200-year-old shipwreck discovered in the northern Gulf of Mexico

200-year-old shipwreck discovered in the northern Gulf of Mexico

200-year-old shipwreck discovered in the northern Gulf of Mexico

According to a U.S. press release, a wooden ship believed to be 200 years old was found during a recent exploration of the northern Gulf of Mexico. National Oceanic and Atmospheric Administration (NOAA).

The remains of “anchors, navigational instruments, glass-bottles, ceramic plates, cannons and musket-boxes” were viewed on the ship by scientists.

A close-up view of the bow of a ship found in the Gulf of Mexico on Thursday, May 16, 2019. Marine life is prevalent on the wreck, except on the copper sheathing which still retains its antifouling ability to keep the hull free of marine organism like Teredo navalis (shipworm) that would otherwise burrow into the wood and consume the hull or barnacles that would reduce the vessel’s speed.

“Artifacts in and around the wreck and the hull’s copper sheathing may date the vessel to the early to mid-19th century,” said Jack Irion, a maritime archaeologist with the Interior Department’s Bureau of Ocean Energy Management.

“Some of the more datable objects include what appears to be a type of ceramic plate that was popular between 1800 and 1830, and a wide variety of glass bottles.

A rare ship’s stove on the site is one of only a handful of surviving examples in the world and the second one found on a shipwreck in the Gulf of Mexico.”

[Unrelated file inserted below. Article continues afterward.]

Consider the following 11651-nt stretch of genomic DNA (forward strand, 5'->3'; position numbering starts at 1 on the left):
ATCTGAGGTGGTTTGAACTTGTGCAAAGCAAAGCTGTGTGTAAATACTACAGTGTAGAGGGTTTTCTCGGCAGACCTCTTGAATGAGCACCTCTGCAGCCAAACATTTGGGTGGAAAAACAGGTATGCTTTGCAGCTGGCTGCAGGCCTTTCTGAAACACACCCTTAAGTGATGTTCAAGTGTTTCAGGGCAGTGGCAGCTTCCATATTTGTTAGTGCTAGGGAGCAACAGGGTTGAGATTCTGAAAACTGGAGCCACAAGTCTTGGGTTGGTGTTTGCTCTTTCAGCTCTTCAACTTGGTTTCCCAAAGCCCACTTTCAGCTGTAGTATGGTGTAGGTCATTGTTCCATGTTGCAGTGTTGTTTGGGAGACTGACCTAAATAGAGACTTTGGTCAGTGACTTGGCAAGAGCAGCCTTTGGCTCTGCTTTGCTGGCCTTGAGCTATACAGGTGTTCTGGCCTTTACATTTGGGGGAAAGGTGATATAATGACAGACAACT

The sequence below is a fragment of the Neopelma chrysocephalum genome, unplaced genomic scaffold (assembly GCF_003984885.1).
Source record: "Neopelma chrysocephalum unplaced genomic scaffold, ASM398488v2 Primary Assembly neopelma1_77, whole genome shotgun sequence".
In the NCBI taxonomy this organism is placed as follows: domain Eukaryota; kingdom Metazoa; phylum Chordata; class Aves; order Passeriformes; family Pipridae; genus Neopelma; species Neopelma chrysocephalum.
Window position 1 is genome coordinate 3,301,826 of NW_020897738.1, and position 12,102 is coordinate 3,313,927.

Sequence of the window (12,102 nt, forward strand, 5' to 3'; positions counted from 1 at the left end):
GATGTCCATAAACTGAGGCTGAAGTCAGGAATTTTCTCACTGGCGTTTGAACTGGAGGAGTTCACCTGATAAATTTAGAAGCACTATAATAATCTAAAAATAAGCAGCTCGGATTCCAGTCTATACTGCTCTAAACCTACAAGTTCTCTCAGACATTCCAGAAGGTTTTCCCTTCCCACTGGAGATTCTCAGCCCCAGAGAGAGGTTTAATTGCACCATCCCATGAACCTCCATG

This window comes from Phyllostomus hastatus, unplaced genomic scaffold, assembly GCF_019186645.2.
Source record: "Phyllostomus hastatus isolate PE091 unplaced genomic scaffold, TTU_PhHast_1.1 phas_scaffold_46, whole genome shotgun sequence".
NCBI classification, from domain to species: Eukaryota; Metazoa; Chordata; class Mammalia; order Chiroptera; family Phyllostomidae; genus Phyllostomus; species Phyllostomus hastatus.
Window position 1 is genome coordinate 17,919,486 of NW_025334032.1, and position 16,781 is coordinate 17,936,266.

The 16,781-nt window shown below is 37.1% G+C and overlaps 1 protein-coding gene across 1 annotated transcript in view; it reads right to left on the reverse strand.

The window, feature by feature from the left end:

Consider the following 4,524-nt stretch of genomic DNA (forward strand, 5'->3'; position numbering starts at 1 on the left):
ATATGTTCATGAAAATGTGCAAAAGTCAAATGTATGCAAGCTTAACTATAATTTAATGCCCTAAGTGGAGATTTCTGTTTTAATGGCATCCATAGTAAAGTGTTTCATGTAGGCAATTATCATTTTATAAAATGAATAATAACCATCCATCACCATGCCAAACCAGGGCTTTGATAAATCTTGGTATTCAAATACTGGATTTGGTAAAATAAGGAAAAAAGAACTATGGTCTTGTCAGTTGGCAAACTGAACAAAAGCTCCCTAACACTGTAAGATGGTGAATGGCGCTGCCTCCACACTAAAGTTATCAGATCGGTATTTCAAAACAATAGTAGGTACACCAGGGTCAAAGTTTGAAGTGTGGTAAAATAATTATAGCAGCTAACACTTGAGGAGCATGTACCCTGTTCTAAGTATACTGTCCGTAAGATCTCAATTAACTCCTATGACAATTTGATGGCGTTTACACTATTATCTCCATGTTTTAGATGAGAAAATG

Scientists aboard the NOAA ship “Okeanos Explorer” were able to view the wreckage using advanced multi-beam mapping sonar technology and a remotely operated underwater vehicle, named “Little Hercules.”

Little Hercules made 29 dives during the 56-day mission in March and April, according to NOAA.

ROV ‘Deep Discoverer’ approaching the bow of a shipwreck in the Gulf of Mexico, Thursday May 16, 2019.

The Bureau of Ocean Energy Management requested that NOAA investigate the site after it was originally detected as an “unknown sonar contact” by Shell Oil Company during a 2011 oil and gas survey of the Gulf, government officials said.

The expedition also used “telepresence” technology that allowed scientists and citizens on shore to partake in the exploration via the Internet as it happened.

According to daily logs posted on NOAA’s website, others followed the exploration remotely using e-mail, on-line chat rooms, video streams, and file transfer sites to exchange information.

The numbers “2109” are visible along the trailing edge of the rudder of a shipwreck discovered in the Gulf of Mexico, Thursday May 16, 2019. The pattern of nails securing the copper sheathing is plainly visible.

“Shipwrecks help to fill in some of the unwritten pages of history,” said Frank Cantelas, a maritime archaeologist with NOAA’s Office of Ocean Exploration and Research.

“We explored four shipwrecks during this expedition and I believe this wreck was by far the most interesting and historic.”

The shipwreck site was located approximately 200 miles off the U.S. Gulf coast in water that was over 4,000 feet deep, according NOAA. Until now, the area has been relatively unexplored.

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